Accepts high risk in telecom sector
The Ethiopian government rejected the World Bank (WB) report on corruption, in regards to the massive telecom project the country embarked on, in the past few years. However, a government official who has close knowledge of the subject, acknowledged that there was a high-risk probability for corruption in the sector.
The recently released WB report stated that the process the telecommunication expansion project underwent has exposed it to a high risk for corruption and noted the project as having a weak procurement system።
The report stated that several cases have been reported in the media of follow-up contracts being awarded to non-performing suppliers and of stipulated procurement procedures being manipulated, bypassed or simply ignored.
The report continued by indicating that some domestic and international observers of Ethiopia’s telecom sector have expressed concern at the possible market distortions arising from Ethiopia’s increasingly close political relationship with China.
Debretsion Gebre Michael (PhD), Deputy Prime Minister responsible for the economic cluster and Minister of Information Communication Technology (ICT), has rejected the claims made in the report. He said that every project had been awarded based on free and transparent bidding processes.
“For the USD 1.5 billion project that the Chinese telecom giant ZTE undertook, about eight international telecom firms participated in the bid for the vendor financed project, before we selected the Chinese firm,” he said. “By any international standard, this is an acceptable practice,” the deputy PM informed Capital.
He said that after the Chinese company commenced working on the project, the Ethiopian government had assigned an international Canadian company as an independent third party, to audit the ZTE project.
“The auditing firm made several suggestions on what had to be changed or readjusted, and we accordingly made the corrections, based on the auditor’s report,” Dr. Debretsion explained.
According to the PM, based on some discrepancies identified by the audit report on the project, the government has also penalized ZTE by reducing the agreed total amount of payment to the company.
However, he accepted the part of the World Bank report that mentioned ‘high risk for corruption in regards to procurements’, not only on the ZTE project but other projects as well, although he criticised the Bank’s report for not explicitly stating and providing evidence of actual corruption cases.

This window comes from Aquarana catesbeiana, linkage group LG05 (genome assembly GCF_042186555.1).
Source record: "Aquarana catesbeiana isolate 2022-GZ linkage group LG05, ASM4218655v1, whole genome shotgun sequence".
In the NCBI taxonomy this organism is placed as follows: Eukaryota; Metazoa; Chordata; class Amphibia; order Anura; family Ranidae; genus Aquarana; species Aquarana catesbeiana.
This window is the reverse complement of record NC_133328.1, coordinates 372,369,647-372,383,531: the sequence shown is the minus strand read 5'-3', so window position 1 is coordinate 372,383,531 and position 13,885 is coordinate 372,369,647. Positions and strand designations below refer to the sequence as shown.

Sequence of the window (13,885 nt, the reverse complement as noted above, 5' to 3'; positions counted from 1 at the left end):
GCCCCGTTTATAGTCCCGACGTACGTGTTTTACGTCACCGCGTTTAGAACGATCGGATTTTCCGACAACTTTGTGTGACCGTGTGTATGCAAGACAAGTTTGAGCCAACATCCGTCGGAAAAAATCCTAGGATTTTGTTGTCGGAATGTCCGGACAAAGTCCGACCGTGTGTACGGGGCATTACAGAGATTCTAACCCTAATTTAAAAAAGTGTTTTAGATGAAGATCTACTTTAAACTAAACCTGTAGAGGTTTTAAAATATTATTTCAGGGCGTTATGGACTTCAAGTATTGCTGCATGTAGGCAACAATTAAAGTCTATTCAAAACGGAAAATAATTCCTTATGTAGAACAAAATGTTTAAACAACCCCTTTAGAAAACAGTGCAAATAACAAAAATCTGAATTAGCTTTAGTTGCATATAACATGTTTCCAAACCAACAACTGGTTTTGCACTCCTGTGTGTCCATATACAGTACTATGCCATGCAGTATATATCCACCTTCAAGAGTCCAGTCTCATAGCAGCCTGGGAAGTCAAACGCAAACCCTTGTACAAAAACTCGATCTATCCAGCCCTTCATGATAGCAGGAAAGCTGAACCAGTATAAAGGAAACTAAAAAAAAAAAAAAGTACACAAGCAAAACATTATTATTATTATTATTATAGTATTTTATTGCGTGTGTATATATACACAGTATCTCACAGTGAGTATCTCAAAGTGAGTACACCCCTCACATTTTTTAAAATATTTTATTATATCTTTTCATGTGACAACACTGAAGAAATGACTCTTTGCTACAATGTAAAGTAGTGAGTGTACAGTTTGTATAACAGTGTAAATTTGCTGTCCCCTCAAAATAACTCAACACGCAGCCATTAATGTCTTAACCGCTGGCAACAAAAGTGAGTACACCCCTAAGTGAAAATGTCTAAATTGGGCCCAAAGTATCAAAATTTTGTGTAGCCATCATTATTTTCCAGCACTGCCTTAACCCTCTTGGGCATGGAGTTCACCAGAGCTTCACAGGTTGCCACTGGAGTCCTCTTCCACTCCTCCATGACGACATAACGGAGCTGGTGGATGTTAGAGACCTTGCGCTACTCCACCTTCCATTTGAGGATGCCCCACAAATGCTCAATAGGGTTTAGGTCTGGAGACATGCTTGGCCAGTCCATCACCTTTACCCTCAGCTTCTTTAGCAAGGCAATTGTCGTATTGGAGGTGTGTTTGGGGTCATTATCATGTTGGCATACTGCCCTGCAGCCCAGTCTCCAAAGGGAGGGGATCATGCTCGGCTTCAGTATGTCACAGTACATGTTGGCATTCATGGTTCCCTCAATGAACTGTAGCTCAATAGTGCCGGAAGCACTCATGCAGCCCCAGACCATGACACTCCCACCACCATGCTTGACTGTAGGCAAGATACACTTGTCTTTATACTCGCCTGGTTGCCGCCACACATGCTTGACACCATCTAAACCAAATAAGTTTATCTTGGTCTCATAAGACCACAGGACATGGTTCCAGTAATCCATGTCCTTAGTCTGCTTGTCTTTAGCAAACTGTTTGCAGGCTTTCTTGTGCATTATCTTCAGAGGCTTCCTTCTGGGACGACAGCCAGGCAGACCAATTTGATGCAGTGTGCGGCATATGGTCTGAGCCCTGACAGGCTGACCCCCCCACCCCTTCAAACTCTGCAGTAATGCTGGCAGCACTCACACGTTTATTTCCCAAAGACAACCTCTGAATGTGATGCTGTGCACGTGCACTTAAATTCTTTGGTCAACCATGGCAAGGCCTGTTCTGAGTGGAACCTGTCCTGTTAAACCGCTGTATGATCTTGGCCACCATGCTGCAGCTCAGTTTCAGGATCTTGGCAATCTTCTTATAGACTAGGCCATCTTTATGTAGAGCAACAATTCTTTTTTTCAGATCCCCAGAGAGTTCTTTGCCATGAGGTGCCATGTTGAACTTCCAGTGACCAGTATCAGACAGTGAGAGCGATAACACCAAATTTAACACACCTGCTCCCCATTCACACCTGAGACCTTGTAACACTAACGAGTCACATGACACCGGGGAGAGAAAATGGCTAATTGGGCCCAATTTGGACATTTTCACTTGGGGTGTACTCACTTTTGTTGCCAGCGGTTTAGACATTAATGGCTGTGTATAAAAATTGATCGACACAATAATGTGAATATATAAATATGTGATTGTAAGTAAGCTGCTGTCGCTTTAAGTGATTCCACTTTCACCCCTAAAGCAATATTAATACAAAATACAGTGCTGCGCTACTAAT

“We have always fought against corruption and fraud and have taken measures when such a case is discovered,” he stated.
The WB report stated that all the factors that inherently make the international telecom sector prone to corruption are largely present in the Ethiopian telecom sector as well. “As a result, telecom can be considered, in general, to be a moderately high-risk sector,” the report added.
The report claims that the USD 1.5 billion project was awarded with no competitive tender. “This contract was given to one supplier, apparently on a direct procurement basis, with no competitive tender for either the financing element or the equipment supply,” the report stated, while the deputy PM countered that the project was awarded based on international bidding standards and practices.
On the other hand, the WB report accusation revolved around the fact that the procurement process for the project was not in accordance with the Procurement Policy Directives and Procurement Manual of the Ethiopian Telecommunication Corporation (ETC), the former name of Ethio Telecom.
“The manual specifies comprehensive and detailed procurement procedures to ensure that the equipment to be provided by a supplier is in accordance with the specification and that the overall price, quality, and program offered by the supplier are evaluated as the best out of a range of competitors,” it added.
The report stated that there is no evidence that such an exercise was carried out in this case. But the deputy Prime Minister, who is also responsible for the telecom industry, pointedly said, “Based on the audit report and our deal with ZTE, we have evaluated the project implementation from several directions; for instance, we have scrutinized the bill of quantity, specifications, delays on the project and other measurements, as specified in the deal,” he said. “Accordingly, when contradictions were found, we reduced some amount from the payment to the contractor,” Dr. Debretsion added.
According to him, the government would also designate and assign an independent audit firm for the coming nearly USD 1.5 billion project, that is officially expected to be awarded to ZTE and Huawei, both Chinese firms.